Fa­ther saw his son, 11, crash into Kil­lar­ney wall

Boy racer didn’t stand a chance as brakes failed

Weekend Argus (Saturday Edition) - - NEWS - LEILA SAMODIEN

A HEART­BRO­KEN fa­ther told how he watched his 11-year-old mo­tor­cy­clist son crash into a wall dur­ing a race at Kil­lar­ney, ap­par­ently af­ter a me­chan­i­cal fail­ure.

Riyaath Reynolds, who would have turned 12 on Jan­uary 4, was rushed to hos­pi­tal but was so badly in­jured that his fam­ily de­cided to turn off his life sup­port.

Riyaath was an up-and-com­ing young racer who re­cently won Western Prov­ince Mo­tor Club’s Rookie of the Year for short-cir­cuit rac­ing in the 150cc class.

His fa­ther, Faizel Reynolds, said his son started rac­ing only this year, but quickly showed he was a ris­ing tal­ent de­spite his youth.

Just last week he com­peted in an eight-hour en­durance race at Kil­lar­ney.

He met two rac­ers from the US who wanted to help him race abroad.

“He was so ex­cited about that,” said his fa­ther.

How­ever, on Thurs­day dur­ing the All Bike Race Day tragedy struck the Reynolds fam­ily.

Reynolds said Riyaath had been go­ing through turn three when he ap­peared to have brake fail­ure, caus­ing the front of the mo­tor­cy­cle to shake.

When Riyaath tried to use his brakes at turn five, com­ing off the straight, they didn’t work and he smashed into a wall.

“Usu­ally in that sce­nario you’d throw your bike on to the side to lose speed, but that comes with ex­pe­ri­ence,” said Reynolds.

“Riyaath must have pan­icked and kept hold­ing on to the brake.

“When I saw the am­bu­lance com­ing, I started ex­pect­ing the worst,” said Reynolds.

Riyaath was taken to Mil­ner­ton Medi-Clinic with se­vere head in­juries and a punc­tured colon.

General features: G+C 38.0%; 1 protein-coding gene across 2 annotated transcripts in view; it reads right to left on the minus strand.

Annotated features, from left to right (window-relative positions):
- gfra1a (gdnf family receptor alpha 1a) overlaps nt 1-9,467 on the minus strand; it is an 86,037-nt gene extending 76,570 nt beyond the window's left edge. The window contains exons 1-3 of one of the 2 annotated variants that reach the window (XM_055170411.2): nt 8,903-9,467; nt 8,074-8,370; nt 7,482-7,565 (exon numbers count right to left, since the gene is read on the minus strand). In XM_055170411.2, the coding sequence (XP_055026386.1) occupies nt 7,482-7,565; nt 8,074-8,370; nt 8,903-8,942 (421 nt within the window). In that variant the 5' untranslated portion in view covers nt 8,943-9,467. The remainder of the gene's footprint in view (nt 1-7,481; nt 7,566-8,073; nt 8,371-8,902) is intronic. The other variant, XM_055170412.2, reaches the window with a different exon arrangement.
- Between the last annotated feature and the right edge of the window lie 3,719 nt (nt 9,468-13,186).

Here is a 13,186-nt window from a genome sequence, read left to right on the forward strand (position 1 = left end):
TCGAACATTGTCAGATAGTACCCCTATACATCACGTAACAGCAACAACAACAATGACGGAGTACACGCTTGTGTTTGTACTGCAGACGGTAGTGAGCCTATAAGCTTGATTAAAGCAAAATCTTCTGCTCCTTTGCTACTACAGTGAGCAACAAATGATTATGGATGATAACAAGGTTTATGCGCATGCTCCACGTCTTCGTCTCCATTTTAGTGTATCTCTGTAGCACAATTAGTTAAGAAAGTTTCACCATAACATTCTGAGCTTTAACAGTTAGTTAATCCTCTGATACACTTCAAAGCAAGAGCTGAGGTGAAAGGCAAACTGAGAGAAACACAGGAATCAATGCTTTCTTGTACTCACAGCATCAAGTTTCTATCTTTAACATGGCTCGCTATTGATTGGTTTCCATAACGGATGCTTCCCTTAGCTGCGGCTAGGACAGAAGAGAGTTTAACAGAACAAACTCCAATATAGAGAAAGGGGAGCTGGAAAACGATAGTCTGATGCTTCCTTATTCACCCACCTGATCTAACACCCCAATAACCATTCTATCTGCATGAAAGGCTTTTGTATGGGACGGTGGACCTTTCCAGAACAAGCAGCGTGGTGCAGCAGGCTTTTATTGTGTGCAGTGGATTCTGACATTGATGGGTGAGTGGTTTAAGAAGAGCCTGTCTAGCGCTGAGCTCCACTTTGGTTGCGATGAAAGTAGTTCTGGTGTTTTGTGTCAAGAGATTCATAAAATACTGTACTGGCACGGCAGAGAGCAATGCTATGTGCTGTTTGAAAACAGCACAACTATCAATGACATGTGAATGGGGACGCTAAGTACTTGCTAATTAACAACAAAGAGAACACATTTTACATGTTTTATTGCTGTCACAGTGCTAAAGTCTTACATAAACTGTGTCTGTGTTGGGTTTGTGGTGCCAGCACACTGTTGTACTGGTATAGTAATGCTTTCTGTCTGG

“His heart was weak and he had no brain func­tion. Ba­si­cally, the ma­chine was keep­ing him alive,” said his fa­ther. He said the fam­ily chose to turn off his life sup­port.

He was buried yes­ter­day. Among the mourn­ers were a crowd of peo­ple from the mo­tor rac­ing fra­ter­nity.

While Riyaath hadn’t been anx­ious or sus­pected any­thing was wrong be­fore the race, Reynolds said he him­self had not been feel­ing well and had passed out just be­fore his son’s fa­tal race.

“There’s only two times I’ve ever passed out – the day Riyaath was born and just be­fore his race.”

Riyaath’s mother Do­erieyah was too dis­traught to speak to the me­dia.

“She’s strug­gling to deal with it. She still be­lieves he’s at the hos­pi­tal sleep­ing,” said Reynolds.

He de­scribed his son as an ad­ven­tur­ous boy, who loved most sports.

How­ever, mo­tor­cy­cle rac­ing was his first love, and he’d hoped to race pro­fes­sion­ally one day.

“He was out­go­ing, he lived life to the fullest, he was al­ways jovial – that’s how ev­ery­one knew him. And, more than any­thing, he loved rac­ing.”

Riyaath also en­joyed pho­tog­ra­phy and was es­pe­cially fond of old, windup cam­eras. They’d planned to get him a new cam­era for his birth­day.

Next year he was due to have gone into Grade 7 at West­cott Pri­mary in Diep River.

The Reynolds’s have three other sons – Ameer, 8, Mas-sood, 17, and Fahkri, 18.

Wester n Prov­ince Mo­tor Club chair­man Brian Smith said he did not know of any other ac­ci­dent at Kil­lar­ney in which such a young racer had died. “We’ve had a few ac­ci­dents and deaths over the past decade, but it’s very in­fre­quent.”

He said in­ves­ti­ga­tions would be con­ducted by both the po­lice and Motorsport South Africa into the ex­act cause of the crash.



GRIEV­ING: Faizel Reynolds tells how his 11-year-old son Riyaath was killed in a crash at Kil­lar­ney race track on Thurs­day. Sit­ting on his lap is his youngest son Ameer, 8.

GONE TOO SOON: Riyaath Reynolds, 11, on his trea­sured mo­tor­bike.

Newspapers in English

Newspapers from South Africa

© PressReader. All rights reserved.